Pennsylvania Senate Republican race between Oz and McCormick turns ugly early

Without a clear primary preference from Trump or Senate GOP leader Mitch McConnell, Oz and McCormick’s teams are bracing for a war of attrition.

Both candidates flooded the airwaves with television ads in the first few weeks of their campaigns, spending a combined total of more than $10 million overwhelming primary voters with their messages. Super PACs supporting Republican candidates have deposited an additional $3 million in total. And another Republican candidate, former US Ambassador to Denmark Carla Sands, has also spent more than $2 million on ads so far.

The ads, particularly from the super PACs, are hitting the competing candidates hard in everything from McCormick’s hedge fund investment in China to an Oz commercial touting the benefits of Obamacare. Pro-Sands ads, meanwhile, are yet to join the slugfest.

Rob Kania, a Pittsburgh-area Republican donor who is not yet in the running, says the candidates’ and PACs’ ads are all over TV. “You would think the election would be in two weeks,” said Kania.

And throughout the primary, competition looms over who can best appeal to pro-Trump Republican voters. That’s forcing candidates to align — or in some cases realign — with the GOP grassroots on issues like the validity of the 2020 election and toughness on China.

Targeted attacks on personal ties

Both Oz and McCormick are emphasizing their Pennsylvania roots while trying to undermine their opponents while attempting to sway pro-Trump, the main Republican voter.

In an Oz ad, the contestant points to the dormant smokestacks at the Bethlehem Steel plant and laments the loss of “Pennsylvania jobs.” Oz was born in Ohio and raised in Delaware but attended medical school at the University of Pennsylvania. His wife, the author Lisa Oz, is from Philadelphia.

“I can’t be bought,” Oz says in one of his ads, a line he uses frequently on the campaign trail that echoes Trump’s own 2016 claim of being above corruption.

For his part, McCormick was born near Pittsburgh and grew up in Bloomsburg, southwest of Wilkes-Barre. His high school gym is featured in one ad, and two of his friends and local hunting buddies are featured in another.

“America is under attack from the bright left, big tech and stupid government,” says McCormick in his latest ad.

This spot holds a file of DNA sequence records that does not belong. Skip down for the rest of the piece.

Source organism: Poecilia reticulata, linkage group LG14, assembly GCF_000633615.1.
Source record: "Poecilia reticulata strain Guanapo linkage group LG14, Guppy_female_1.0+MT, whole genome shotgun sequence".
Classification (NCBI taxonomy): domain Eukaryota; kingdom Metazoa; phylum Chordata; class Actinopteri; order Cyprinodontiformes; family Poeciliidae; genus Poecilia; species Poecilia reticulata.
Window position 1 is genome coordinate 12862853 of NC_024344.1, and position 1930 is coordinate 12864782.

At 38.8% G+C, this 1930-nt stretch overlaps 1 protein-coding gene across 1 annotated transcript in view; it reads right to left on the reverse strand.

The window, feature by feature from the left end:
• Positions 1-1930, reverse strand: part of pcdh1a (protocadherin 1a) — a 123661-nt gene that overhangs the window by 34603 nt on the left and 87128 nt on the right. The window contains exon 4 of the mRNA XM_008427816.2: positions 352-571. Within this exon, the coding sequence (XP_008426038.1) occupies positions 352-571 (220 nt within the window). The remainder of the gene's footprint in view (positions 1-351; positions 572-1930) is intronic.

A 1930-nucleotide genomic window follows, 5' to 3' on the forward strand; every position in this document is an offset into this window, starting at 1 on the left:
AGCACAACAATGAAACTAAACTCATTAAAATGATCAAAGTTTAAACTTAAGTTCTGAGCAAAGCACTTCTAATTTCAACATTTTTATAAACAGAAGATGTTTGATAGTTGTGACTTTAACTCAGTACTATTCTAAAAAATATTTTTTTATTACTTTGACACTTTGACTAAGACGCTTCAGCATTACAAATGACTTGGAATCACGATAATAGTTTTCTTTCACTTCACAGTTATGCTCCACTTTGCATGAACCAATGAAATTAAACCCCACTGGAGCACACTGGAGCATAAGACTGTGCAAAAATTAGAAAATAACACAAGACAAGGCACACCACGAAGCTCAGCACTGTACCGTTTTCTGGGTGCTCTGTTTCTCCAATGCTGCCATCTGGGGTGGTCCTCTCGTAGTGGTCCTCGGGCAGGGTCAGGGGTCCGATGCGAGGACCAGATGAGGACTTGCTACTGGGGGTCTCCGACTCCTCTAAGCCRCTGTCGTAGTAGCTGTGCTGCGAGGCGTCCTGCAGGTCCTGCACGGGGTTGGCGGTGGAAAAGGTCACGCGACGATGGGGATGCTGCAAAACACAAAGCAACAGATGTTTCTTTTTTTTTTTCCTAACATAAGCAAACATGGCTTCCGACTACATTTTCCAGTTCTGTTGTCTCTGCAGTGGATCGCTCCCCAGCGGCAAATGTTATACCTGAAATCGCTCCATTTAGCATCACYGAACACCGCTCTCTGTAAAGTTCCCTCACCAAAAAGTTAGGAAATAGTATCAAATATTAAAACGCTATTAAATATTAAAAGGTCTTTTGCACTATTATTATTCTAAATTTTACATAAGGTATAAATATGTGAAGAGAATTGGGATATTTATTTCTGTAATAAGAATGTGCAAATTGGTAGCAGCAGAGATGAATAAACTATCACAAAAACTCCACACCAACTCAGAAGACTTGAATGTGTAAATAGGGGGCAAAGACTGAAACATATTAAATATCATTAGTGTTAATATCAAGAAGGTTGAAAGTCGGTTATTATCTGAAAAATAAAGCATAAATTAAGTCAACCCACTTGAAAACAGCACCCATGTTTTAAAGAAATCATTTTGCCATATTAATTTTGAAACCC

But the more negative indicators show where the primary direction is headed. Groups supporting McCormick have already hit Oz with claims that he is a “Hollywood liberal” who supports Obamacare, while the Oz campaign aired an ad warning voters about McCormick’s financial investments in China to the sound of a pounding gong.

“McCormick: China’s friend, not ours,” the ad’s narrator said.

When a spokeswoman for McCormick’s campaign was asked to respond to the ad, she questioned his opponent’s own loyalty.

“Mehmet Oz – citizen of Turkey, creature of Hollywood – has spent the last 20 years making his fortune syndicating his show in China and enriching himself through censorship and CCP propaganda,” Jess Szymanski said in reference to the Chinese Communist Party. “While Mehmet remained silent on China until he had to quash Dave’s testimonies, Dave served our country and opposed the CCP.”

Syzmanski continued, “How can he claim to be America First when he has dual allegiances?”

Brittany Yanick, spokeswoman for Oz, called it a “disgusting attack”.

“He retains his dual citizenship to oversee the care of his mother, who has Alzheimer’s disease,” Yanick said. “McCormick knows this and attacking a son standing by his mother has no place in public discourse. McCormick should be ashamed.”

The rest of the Republican nominees want to benefit from the crossfire, including Sands and Jeff Bartos, the party’s 2018 nominee for lieutenant governor. Bartos has made his background — and Oz and McCormick’s recent return to the state from the New York City area, where Oz produced his TV show and McCormick ran his hedge fund — a major topic, which helped him win some polls among party activists.

Bartos told CNN that his “base army” will help him defeat his opponents, whom he describes as “political tourists” compared to himself, “the only lifelong Pennsylvanian in the race.”

“They run across the state. They take Instagram photos and small videos. They almost collect, if you will, a scrapbook of where they visit us,” Bartos said. “I’ve been traveling across the state for five years. I was actually on Main Street with my sleeves rolled up trying to save small businesses.”

Charlie Dent, a former Pennsylvania congressman and CNN contributor, said the “big fight” between the three “self-financers” — McCormick, Oz and Sands — “might make it easier for Bartos to break through.”

Navigating the “Big Lie”

A dividing line in GOP primaries across the country is whether candidates accept Trump’s false claim that Democrats stole the 2020 election through widespread fraud. Trump has endorsed local office candidates for the US Senate who have undermined confidence in Biden’s victory.